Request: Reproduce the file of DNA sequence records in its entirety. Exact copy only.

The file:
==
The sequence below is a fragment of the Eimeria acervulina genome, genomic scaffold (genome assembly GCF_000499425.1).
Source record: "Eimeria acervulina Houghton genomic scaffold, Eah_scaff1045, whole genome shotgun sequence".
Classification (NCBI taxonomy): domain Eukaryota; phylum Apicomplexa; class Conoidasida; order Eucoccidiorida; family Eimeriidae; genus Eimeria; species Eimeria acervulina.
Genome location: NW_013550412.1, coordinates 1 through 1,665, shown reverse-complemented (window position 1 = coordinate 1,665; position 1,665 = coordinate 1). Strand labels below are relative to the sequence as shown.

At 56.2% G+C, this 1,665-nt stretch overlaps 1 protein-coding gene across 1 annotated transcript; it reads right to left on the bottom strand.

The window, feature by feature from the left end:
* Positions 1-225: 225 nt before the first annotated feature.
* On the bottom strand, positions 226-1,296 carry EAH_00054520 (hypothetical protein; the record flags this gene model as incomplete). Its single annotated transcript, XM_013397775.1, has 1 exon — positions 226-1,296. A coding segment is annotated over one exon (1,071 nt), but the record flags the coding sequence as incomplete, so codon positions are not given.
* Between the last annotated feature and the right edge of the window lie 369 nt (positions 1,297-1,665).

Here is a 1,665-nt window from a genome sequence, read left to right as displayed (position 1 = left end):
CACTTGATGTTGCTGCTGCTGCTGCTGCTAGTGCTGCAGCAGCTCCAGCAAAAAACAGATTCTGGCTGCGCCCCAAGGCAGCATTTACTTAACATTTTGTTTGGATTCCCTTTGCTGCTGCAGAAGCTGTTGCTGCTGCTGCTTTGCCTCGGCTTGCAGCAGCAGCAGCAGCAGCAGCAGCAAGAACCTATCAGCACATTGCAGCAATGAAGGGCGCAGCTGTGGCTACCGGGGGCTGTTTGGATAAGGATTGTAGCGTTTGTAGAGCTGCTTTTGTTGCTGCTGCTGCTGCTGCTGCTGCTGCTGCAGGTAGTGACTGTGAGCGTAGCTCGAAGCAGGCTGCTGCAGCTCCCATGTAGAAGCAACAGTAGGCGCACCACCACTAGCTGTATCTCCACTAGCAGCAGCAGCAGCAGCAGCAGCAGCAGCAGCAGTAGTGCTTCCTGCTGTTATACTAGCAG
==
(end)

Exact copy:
The sequence below is a fragment of the Eimeria acervulina genome, genomic scaffold (genome assembly GCF_000499425.1).
Source record: "Eimeria acervulina Houghton genomic scaffold, Eah_scaff1045, whole genome shotgun sequence".
Classification (NCBI taxonomy): domain Eukaryota; phylum Apicomplexa; class Conoidasida; order Eucoccidiorida; family Eimeriidae; genus Eimeria; species Eimeria acervulina.
Genome location: NW_013550412.1, coordinates 1 through 1,665, shown reverse-complemented (window position 1 = coordinate 1,665; position 1,665 = coordinate 1). Strand labels below are relative to the sequence as shown.

At 56.2% G+C, this 1,665-nt stretch overlaps 1 protein-coding gene across 1 annotated transcript; it reads right to left on the bottom strand.

The window, feature by feature from the left end:
* Positions 1-225: 225 nt before the first annotated feature.
* On the bottom strand, positions 226-1,296 carry EAH_00054520 (hypothetical protein; the record flags this gene model as incomplete). Its single annotated transcript, XM_013397775.1, has 1 exon — positions 226-1,296. A coding segment is annotated over one exon (1,071 nt), but the record flags the coding sequence as incomplete, so codon positions are not given.
* Between the last annotated feature and the right edge of the window lie 369 nt (positions 1,297-1,665).

Here is a 1,665-nt window from a genome sequence, read left to right as displayed (position 1 = left end):
CACTTGATGTTGCTGCTGCTGCTGCTGCTAGTGCTGCAGCAGCTCCAGCAAAAAACAGATTCTGGCTGCGCCCCAAGGCAGCATTTACTTAACATTTTGTTTGGATTCCCTTTGCTGCTGCAGAAGCTGTTGCTGCTGCTGCTTTGCCTCGGCTTGCAGCAGCAGCAGCAGCAGCAGCAGCAAGAACCTATCAGCACATTGCAGCAATGAAGGGCGCAGCTGTGGCTACCGGGGGCTGTTTGGATAAGGATTGTAGCGTTTGTAGAGCTGCTTTTGTTGCTGCTGCTGCTGCTGCTGCTGCTGCTGCAGGTAGTGACTGTGAGCGTAGCTCGAAGCAGGCTGCTGCAGCTCCCATGTAGAAGCAACAGTAGGCGCACCACCACTAGCTGTATCTCCACTAGCAGCAGCAGCAGCAGCAGCAGCAGCAGCAGCAGTAGTGCTTCCTGCTGTTATACTAGCAG